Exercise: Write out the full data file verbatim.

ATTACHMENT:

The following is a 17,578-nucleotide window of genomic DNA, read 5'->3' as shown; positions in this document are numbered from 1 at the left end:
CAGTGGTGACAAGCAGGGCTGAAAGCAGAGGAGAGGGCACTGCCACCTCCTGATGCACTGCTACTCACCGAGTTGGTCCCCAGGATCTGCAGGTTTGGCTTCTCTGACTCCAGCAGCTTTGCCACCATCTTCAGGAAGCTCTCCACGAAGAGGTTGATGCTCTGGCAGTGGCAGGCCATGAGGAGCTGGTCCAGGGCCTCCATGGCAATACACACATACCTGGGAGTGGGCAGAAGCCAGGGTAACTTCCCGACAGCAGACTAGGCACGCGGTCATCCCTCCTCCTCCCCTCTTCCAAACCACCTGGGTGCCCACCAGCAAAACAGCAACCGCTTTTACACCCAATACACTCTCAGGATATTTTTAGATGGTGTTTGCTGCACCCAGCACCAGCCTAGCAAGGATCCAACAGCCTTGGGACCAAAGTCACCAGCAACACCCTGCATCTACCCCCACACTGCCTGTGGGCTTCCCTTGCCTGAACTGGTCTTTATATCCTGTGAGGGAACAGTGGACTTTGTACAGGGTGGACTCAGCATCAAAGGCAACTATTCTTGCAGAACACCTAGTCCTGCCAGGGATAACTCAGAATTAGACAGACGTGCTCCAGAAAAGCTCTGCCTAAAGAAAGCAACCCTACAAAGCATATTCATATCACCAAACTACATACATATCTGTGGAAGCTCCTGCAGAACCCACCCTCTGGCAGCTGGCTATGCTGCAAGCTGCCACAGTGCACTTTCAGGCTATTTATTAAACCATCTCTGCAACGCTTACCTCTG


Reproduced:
The following is a 17,578-nucleotide window of genomic DNA, read 5'->3' as shown; positions in this document are numbered from 1 at the left end:
CAGTGGTGACAAGCAGGGCTGAAAGCAGAGGAGAGGGCACTGCCACCTCCTGATGCACTGCTACTCACCGAGTTGGTCCCCAGGATCTGCAGGTTTGGCTTCTCTGACTCCAGCAGCTTTGCCACCATCTTCAGGAAGCTCTCCACGAAGAGGTTGATGCTCTGGCAGTGGCAGGCCATGAGGAGCTGGTCCAGGGCCTCCATGGCAATACACACATACCTGGGAGTGGGCAGAAGCCAGGGTAACTTCCCGACAGCAGACTAGGCACGCGGTCATCCCTCCTCCTCCCCTCTTCCAAACCACCTGGGTGCCCACCAGCAAAACAGCAACCGCTTTTACACCCAATACACTCTCAGGATATTTTTAGATGGTGTTTGCTGCACCCAGCACCAGCCTAGCAAGGATCCAACAGCCTTGGGACCAAAGTCACCAGCAACACCCTGCATCTACCCCCACACTGCCTGTGGGCTTCCCTTGCCTGAACTGGTCTTTATATCCTGTGAGGGAACAGTGGACTTTGTACAGGGTGGACTCAGCATCAAAGGCAACTATTCTTGCAGAACACCTAGTCCTGCCAGGGATAACTCAGAATTAGACAGACGTGCTCCAGAAAAGCTCTGCCTAAAGAAAGCAACCCTACAAAGCATATTCATATCACCAAACTACATACATATCTGTGGAAGCTCCTGCAGAACCCACCCTCTGGCAGCTGGCTATGCTGCAAGCTGCCACAGTGCACTTTCAGGCTATTTATTAAACCATCTCTGCAACGCTTACCTCTG